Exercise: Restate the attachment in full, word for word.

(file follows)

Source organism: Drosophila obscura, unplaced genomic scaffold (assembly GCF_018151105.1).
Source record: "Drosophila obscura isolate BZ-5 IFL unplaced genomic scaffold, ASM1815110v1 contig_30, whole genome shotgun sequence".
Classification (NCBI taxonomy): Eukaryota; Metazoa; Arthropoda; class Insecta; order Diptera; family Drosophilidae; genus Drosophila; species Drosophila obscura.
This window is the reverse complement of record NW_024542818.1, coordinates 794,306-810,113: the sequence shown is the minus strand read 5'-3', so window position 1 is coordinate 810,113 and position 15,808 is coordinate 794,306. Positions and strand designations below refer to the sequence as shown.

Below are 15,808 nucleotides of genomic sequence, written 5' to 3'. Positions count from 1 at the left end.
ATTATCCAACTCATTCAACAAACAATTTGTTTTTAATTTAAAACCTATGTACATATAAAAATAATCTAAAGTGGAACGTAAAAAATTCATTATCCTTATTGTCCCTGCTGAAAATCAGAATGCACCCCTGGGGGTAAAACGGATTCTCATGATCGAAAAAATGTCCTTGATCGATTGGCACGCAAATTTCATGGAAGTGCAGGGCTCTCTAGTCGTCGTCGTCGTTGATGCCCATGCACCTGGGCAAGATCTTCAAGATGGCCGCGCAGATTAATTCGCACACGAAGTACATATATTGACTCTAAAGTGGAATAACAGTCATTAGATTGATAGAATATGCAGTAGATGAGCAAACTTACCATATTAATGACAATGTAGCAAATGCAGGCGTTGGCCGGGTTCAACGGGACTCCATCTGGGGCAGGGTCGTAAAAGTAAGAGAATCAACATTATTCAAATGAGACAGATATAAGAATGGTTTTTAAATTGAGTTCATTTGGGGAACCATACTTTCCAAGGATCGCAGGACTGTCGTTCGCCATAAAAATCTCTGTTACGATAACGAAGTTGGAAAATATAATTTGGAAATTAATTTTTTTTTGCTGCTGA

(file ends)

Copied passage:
Source organism: Drosophila obscura, unplaced genomic scaffold (assembly GCF_018151105.1).
Source record: "Drosophila obscura isolate BZ-5 IFL unplaced genomic scaffold, ASM1815110v1 contig_30, whole genome shotgun sequence".
Classification (NCBI taxonomy): Eukaryota; Metazoa; Arthropoda; class Insecta; order Diptera; family Drosophilidae; genus Drosophila; species Drosophila obscura.
This window is the reverse complement of record NW_024542818.1, coordinates 794,306-810,113: the sequence shown is the minus strand read 5'-3', so window position 1 is coordinate 810,113 and position 15,808 is coordinate 794,306. Positions and strand designations below refer to the sequence as shown.

Below are 15,808 nucleotides of genomic sequence, written 5' to 3'. Positions count from 1 at the left end.
ATTATCCAACTCATTCAACAAACAATTTGTTTTTAATTTAAAACCTATGTACATATAAAAATAATCTAAAGTGGAACGTAAAAAATTCATTATCCTTATTGTCCCTGCTGAAAATCAGAATGCACCCCTGGGGGTAAAACGGATTCTCATGATCGAAAAAATGTCCTTGATCGATTGGCACGCAAATTTCATGGAAGTGCAGGGCTCTCTAGTCGTCGTCGTCGTTGATGCCCATGCACCTGGGCAAGATCTTCAAGATGGCCGCGCAGATTAATTCGCACACGAAGTACATATATTGACTCTAAAGTGGAATAACAGTCATTAGATTGATAGAATATGCAGTAGATGAGCAAACTTACCATATTAATGACAATGTAGCAAATGCAGGCGTTGGCCGGGTTCAACGGGACTCCATCTGGGGCAGGGTCGTAAAAGTAAGAGAATCAACATTATTCAAATGAGACAGATATAAGAATGGTTTTTAAATTGAGTTCATTTGGGGAACCATACTTTCCAAGGATCGCAGGACTGTCGTTCGCCATAAAAATCTCTGTTACGATAACGAAGTTGGAAAATATAATTTGGAAATTAATTTTTTTTTGCTGCTGA